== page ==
I accidentally formatted one of my drives and I'm hoping that I can recover a major part of my file system as I 'only' did a quick format.

After installing a second identical hard drive, I quick formatted the wrong drive by accident via Ubuntu's (14.04) Disks-Application. The drive was in ext4-format before and I did the quick format to ext4 again. There was only a single partition on the drive. Just a few seconds after the damage had been done, I unmounted the drive to avoid accidental writes.

The files I am after are in binary format (with no extensions as far as I am aware such as .npy .t7 .mat), some are .txt files.

Reading through forums and blogs, I understood that Testdisk+Photorec might be able help recover the lost partition. I gave Photorec a quick try but since most of the important files are binary and have no file signature I ended up having thousands of useless .txt files and non-readable .mat files. Testdisk on the other hand, displays inconclusive prompts as far as I understand. I did not yet attempt to perform a deep scan, as I expect the information to be at the very beginning of the drive (the drive is 8TB). See the following Testdisk snapshots for more info:

Partition selection screen

Advanced menu after selecting None as partition type

  • Selecting EFI-GPT or Intel as partition type results in Testdisk telling me that there are no partitions available.

Analysis of the drive (after selecting None-type) results in the partition that is empty (except for an empty lost+found). In contrast, analyzing the drive after selecting the GPT-type results in many identical entries of this type: ext4 0 0 1 972801 80 63 156280533168


superblock 0, blocksize=4096
superblock 32768, blocksize=4096
superblock 98304, blocksize=4096
superblock 163840, blocksize=4096
superblock 229376, blocksize=4096
superblock 294912, blocksize=4096
superblock 819200, blocksize=4096
superblock 884736, blocksize=4096
superblock 1605632, blocksize=4096
superblock 2654208, blocksize=4096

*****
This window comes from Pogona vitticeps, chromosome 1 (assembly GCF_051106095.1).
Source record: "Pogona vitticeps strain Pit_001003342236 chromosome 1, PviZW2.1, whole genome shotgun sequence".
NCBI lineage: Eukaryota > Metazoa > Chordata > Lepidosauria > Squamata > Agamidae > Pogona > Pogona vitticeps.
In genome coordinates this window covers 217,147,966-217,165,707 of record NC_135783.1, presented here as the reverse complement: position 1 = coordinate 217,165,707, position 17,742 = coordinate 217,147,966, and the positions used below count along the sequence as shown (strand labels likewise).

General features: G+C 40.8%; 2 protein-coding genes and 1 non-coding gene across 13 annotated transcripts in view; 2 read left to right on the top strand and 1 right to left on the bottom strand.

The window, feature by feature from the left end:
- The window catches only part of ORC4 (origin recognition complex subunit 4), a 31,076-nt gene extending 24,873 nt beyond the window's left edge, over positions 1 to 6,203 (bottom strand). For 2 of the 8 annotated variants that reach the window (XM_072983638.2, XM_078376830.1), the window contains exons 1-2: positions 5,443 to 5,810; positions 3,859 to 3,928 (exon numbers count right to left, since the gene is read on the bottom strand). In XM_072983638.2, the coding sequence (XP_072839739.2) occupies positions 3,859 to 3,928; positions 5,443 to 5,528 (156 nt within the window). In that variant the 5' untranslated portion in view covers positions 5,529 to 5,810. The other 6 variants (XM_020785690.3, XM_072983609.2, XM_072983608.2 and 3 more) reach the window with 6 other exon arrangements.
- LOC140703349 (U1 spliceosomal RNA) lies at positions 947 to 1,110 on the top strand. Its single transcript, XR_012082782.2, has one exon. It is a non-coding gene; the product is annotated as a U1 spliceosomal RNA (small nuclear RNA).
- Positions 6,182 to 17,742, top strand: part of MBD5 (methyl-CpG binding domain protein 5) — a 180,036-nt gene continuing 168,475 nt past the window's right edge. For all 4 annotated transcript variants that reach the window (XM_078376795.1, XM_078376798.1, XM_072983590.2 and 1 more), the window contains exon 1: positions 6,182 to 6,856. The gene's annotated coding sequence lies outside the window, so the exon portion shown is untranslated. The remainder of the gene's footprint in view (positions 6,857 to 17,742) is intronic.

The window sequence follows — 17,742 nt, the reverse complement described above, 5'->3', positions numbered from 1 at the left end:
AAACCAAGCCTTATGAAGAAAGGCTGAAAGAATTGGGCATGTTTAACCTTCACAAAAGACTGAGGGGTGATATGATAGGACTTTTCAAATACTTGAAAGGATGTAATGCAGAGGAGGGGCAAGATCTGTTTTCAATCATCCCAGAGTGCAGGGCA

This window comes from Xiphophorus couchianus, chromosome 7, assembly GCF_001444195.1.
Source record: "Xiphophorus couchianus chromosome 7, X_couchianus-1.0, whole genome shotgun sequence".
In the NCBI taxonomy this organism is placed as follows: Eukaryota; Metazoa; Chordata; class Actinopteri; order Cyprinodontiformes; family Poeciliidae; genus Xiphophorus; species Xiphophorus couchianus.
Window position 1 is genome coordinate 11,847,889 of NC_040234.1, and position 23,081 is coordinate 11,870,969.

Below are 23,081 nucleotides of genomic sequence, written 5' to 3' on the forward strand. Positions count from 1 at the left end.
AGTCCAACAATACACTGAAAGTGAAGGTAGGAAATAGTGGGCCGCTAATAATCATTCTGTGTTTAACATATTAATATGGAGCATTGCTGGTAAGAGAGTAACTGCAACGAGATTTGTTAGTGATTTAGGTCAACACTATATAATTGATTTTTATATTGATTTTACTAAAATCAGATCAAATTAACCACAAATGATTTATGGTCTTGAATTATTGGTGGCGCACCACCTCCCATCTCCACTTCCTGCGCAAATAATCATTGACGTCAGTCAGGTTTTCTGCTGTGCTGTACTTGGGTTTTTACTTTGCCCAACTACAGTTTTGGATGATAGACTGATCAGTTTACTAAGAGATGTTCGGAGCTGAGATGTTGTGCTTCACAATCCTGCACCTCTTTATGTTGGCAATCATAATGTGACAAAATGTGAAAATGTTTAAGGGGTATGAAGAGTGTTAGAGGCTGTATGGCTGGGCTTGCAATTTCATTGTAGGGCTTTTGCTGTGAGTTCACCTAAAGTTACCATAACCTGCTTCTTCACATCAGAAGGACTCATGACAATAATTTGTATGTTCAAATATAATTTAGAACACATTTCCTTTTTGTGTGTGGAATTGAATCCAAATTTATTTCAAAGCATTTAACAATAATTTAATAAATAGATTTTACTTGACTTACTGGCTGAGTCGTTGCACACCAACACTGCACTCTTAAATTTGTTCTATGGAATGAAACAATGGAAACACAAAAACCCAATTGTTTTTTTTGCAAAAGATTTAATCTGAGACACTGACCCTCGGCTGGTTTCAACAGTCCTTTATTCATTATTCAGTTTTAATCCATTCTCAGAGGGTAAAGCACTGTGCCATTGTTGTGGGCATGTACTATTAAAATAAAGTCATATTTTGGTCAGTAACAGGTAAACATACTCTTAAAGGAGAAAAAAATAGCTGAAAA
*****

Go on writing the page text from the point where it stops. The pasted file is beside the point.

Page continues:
1. What does Ubuntu do specifically to the drive when selecting quick format? Can we infer from that whether it is (im)possible to recover the file system at all?

  2. Can I recover parts of the structure using Superblocks? Somewhere I read that a backup superblock is written at position 1024. Is that recoverable or has that been cleared via quick format as well?

  3. What options except file recoveries like Photorec or Scalpel remain for me to recover my file system? I know the full paths of some of the most important files I want to recover.

  • Partition Table Type might/should be Intel, try it with that option :) – FatalMerlin Jan 18 '17 at 14:17
  • I am unsure, but you might me able do "format" / declare the drive as ext4 with fdisk again and the files might be back (depending on what you formatted to) – FatalMerlin Jan 18 '17 at 14:18
  • Selecting, Intel as type does result in the same list of identical entries as when I would have chosen GPT, e.g.: Linux 0 0 1 972801 80 63 156280533168. – Max Jan 18 '17 at 14:24
  • I formatted from ext4 to ext4. So that resolves that :) – Max Jan 18 '17 at 14:25
  • Well, then get some coffee, order a pizza and start the deep search (only the last step ist mandatory for this instruction set). – FatalMerlin Jan 18 '17 at 14:29

I was successfully able to recover all my files using a backup Superblock! After TestDisk was not able to help me, I tried an approach from a related question. For the sake of clarity, here the steps I took to recover my file structure:

  1. Make sure your drive is unmounted.
  2. Find out your backup Superblocks via

    dumpe2fs /dev/<drive-id> | grep -i superblock

    e.g. dumpe2fs /dev/sdb | grep -i superblock

  3. Check the file system based on one of the Superblocks but do not apply any changes yet to see whether this particular Superblock is structurally intact.

    fsck.ext4 -v -n -C 0 -b <Superblock> /dev/<drive-id>

    e.g. fsck.ext4 -v -n -C 0 -b 2654208 /dev/sdb

    -v makes the command verbose to show more details, -n makes sure no attempts to fix the file system are made by always answering 'no' to each prompt, -C 0 displays a progress bar and -b defines the starting position of a Superblock given by the previous step.

  4. If a suitable Superblock has been found, let fsck.ext4 fix your file system by replacing the -n with -y to accept all fixes automatically.

    fsck.ext4 -v -y -C 0 -b <Superblock> /dev/<drive-id>

  5. Reboot and mount the drive.

In my case, the first level of directory names could not be recovered. Thus they could all be found based on their inode name in the lost+found directory, which is hidden.

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